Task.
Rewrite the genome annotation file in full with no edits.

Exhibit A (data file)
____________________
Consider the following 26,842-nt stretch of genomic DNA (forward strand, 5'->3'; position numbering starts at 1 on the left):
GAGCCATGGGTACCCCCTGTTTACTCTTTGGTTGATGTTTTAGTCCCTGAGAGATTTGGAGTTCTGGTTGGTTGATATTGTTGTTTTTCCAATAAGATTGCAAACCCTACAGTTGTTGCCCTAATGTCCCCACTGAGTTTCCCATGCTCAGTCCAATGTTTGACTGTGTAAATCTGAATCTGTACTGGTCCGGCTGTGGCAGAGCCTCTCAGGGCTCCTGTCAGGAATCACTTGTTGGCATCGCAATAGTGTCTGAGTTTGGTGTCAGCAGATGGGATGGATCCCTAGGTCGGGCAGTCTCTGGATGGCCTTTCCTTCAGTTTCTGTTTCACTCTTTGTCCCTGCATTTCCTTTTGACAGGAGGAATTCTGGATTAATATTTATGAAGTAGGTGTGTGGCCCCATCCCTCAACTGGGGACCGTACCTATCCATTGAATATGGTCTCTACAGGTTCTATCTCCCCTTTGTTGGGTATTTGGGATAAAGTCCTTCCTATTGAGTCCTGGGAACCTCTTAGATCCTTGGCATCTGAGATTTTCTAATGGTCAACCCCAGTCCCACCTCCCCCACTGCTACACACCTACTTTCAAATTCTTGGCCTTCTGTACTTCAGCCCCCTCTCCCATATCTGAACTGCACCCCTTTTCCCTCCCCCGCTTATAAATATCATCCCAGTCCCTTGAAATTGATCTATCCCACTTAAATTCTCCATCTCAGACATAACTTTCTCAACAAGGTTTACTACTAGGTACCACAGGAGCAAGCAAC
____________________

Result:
Consider the following 26,842-nt stretch of genomic DNA (forward strand, 5'->3'; position numbering starts at 1 on the left):
GAGCCATGGGTACCCCCTGTTTACTCTTTGGTTGATGTTTTAGTCCCTGAGAGATTTGGAGTTCTGGTTGGTTGATATTGTTGTTTTTCCAATAAGATTGCAAACCCTACAGTTGTTGCCCTAATGTCCCCACTGAGTTTCCCATGCTCAGTCCAATGTTTGACTGTGTAAATCTGAATCTGTACTGGTCCGGCTGTGGCAGAGCCTCTCAGGGCTCCTGTCAGGAATCACTTGTTGGCATCGCAATAGTGTCTGAGTTTGGTGTCAGCAGATGGGATGGATCCCTAGGTCGGGCAGTCTCTGGATGGCCTTTCCTTCAGTTTCTGTTTCACTCTTTGTCCCTGCATTTCCTTTTGACAGGAGGAATTCTGGATTAATATTTATGAAGTAGGTGTGTGGCCCCATCCCTCAACTGGGGACCGTACCTATCCATTGAATATGGTCTCTACAGGTTCTATCTCCCCTTTGTTGGGTATTTGGGATAAAGTCCTTCCTATTGAGTCCTGGGAACCTCTTAGATCCTTGGCATCTGAGATTTTCTAATGGTCAACCCCAGTCCCACCTCCCCCACTGCTACACACCTACTTTCAAATTCTTGGCCTTCTGTACTTCAGCCCCCTCTCCCATATCTGAACTGCACCCCTTTTCCCTCCCCCGCTTATAAATATCATCCCAGTCCCTTGAAATTGATCTATCCCACTTAAATTCTCCATCTCAGACATAACTTTCTCAACAAGGTTTACTACTAGGTACCACAGGAGCAAGCAAC